A poorly designed underwriting platform can lose a court case, says Clyde & Co

The way in which online underwriting platforms are designed and operated can adversely affect an insurer’s ability to defend itself in court, according to Clyde & Co.

In a seminar for insurance professionals in London last week, Clyde & Co singled out the arrival of the Insurance Act on the UK statue books as a reason to review underwriting platforms, with particular focus on the manner in which documentation is issued and information on a risk is collected.

Speaking at the seminar, Clyde & Co senior associate Dominic How (pictured) outlined a series of factors that have a powerful influence on an insurer’s ability to rely on its underwriting platform in a legal action.

These factors include where drop-down menus offering a choice of predefined options are used (for example, when describing the insured’s trade), it is important that there is also a free text box that can be used by a proposer in the event that the predefined options do not accurately describe the insured’s business

How’s comments came after Clyde & Co’s involvement in a long-running legal dispute in which the behaviour of an underwriting platform and the information it requested from the insured became a major feature in successfully declining a £2 million property claim.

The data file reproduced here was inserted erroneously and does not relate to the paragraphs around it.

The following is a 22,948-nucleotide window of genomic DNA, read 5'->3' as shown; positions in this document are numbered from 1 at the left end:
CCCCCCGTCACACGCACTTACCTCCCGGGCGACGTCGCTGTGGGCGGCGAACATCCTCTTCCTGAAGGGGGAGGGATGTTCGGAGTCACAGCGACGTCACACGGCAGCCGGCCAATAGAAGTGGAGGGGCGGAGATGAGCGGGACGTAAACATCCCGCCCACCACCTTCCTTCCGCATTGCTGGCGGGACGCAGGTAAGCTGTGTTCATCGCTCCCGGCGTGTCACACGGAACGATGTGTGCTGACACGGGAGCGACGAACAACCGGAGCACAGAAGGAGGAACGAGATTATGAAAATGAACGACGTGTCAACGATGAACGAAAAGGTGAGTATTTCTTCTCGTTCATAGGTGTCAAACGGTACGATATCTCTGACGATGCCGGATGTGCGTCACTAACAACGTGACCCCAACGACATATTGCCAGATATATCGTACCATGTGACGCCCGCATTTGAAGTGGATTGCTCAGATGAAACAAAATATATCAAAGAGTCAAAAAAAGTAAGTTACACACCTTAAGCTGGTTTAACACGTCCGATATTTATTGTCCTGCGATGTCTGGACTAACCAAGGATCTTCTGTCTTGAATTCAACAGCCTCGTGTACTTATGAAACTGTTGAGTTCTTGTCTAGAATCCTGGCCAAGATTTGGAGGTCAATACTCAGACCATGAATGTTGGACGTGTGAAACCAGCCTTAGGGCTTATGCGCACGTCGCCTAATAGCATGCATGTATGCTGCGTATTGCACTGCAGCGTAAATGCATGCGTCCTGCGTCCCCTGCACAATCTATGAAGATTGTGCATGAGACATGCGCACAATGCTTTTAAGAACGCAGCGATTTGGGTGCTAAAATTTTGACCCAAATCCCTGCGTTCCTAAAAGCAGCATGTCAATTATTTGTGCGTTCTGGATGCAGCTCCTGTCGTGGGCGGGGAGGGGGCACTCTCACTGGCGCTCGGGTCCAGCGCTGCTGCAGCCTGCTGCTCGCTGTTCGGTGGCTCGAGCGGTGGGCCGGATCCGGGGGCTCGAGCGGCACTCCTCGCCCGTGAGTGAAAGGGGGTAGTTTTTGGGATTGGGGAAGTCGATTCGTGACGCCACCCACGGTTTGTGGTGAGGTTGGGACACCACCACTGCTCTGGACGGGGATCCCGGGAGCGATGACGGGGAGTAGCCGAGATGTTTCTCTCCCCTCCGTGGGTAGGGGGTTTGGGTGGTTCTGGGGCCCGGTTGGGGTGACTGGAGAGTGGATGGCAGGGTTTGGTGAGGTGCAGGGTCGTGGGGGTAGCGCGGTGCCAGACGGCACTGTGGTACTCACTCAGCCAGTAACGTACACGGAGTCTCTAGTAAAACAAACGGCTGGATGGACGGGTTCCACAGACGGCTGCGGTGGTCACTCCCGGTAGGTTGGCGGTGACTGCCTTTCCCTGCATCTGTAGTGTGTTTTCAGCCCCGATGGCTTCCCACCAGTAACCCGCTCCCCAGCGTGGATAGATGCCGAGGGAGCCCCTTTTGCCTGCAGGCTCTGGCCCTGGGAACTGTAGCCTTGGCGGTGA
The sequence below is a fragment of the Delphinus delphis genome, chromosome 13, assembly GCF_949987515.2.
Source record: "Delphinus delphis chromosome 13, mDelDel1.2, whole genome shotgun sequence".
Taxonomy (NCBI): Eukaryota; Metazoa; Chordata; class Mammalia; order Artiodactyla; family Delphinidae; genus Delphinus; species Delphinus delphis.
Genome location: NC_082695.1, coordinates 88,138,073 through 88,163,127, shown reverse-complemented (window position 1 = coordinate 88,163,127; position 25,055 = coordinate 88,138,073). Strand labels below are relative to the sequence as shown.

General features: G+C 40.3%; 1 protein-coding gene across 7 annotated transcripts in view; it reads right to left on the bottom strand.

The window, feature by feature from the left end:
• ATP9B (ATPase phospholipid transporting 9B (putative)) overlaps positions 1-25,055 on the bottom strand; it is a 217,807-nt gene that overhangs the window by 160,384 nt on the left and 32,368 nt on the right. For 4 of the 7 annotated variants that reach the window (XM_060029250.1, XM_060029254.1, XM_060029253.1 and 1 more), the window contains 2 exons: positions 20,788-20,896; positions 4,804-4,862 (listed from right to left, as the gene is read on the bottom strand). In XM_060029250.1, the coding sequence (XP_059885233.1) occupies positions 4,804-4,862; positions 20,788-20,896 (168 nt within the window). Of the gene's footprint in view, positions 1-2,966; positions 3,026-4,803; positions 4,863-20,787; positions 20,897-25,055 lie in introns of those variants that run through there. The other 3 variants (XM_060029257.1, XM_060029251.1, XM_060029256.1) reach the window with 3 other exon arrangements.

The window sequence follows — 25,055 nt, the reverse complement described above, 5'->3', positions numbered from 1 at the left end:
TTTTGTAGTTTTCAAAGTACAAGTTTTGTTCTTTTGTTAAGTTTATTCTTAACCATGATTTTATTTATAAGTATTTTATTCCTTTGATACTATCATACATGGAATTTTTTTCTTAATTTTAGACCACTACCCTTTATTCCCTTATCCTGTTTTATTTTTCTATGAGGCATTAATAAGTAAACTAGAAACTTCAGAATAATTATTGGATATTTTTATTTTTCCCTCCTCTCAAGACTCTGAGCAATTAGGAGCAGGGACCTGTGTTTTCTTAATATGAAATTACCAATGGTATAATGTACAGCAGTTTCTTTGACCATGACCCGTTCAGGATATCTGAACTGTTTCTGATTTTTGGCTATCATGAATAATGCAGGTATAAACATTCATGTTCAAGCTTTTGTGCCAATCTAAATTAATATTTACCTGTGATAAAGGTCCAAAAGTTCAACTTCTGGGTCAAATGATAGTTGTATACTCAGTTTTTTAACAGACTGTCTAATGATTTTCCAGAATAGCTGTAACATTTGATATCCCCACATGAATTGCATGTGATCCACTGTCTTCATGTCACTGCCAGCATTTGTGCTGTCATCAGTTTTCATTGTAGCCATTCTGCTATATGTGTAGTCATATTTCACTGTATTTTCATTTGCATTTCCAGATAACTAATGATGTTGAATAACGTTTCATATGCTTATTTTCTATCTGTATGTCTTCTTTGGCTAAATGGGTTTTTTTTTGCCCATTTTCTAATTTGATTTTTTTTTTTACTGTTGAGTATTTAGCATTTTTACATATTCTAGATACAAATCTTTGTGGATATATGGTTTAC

According to How, the manner in which a platform gathers information and then responds to it can become a matter of intense scrutiny in a dispute. Because of this, underwriters should review the way platforms operate.

How said: “As more and more underwriting is conducted via online platforms, the way in which these systems behave will increasingly come under the courts’ scrutiny. Because of this, it’s vital that the processes and language of these systems are both understandable to a judge and are robust enough to hold up under legal examination.”

“The risk is that platforms that are too linear and too rigid in their processing can weaken the underwriter’s case in the event that a policy is avoided. The Insurance Act’s insistence on proportionate remedies in the event of misrepresentation makes the need for clear evidence of the underwriting process more important when the insurer seeks to validate their proposed remedy.”

How went on to explain: “When designing these platforms, insurers need to think carefully about how they might be interpreted in legal actions. How and when will human intervention be triggered? If none of its pre-defined options are accurate, does the insured have the ability to declare this and provide additional information? Does the system make clear the insured’s responsibilities and the need to declare anything they think may be material and how this information will filter through to the actual underwriter in the event that a referral is generated? These will all be important in a legal dispute.”

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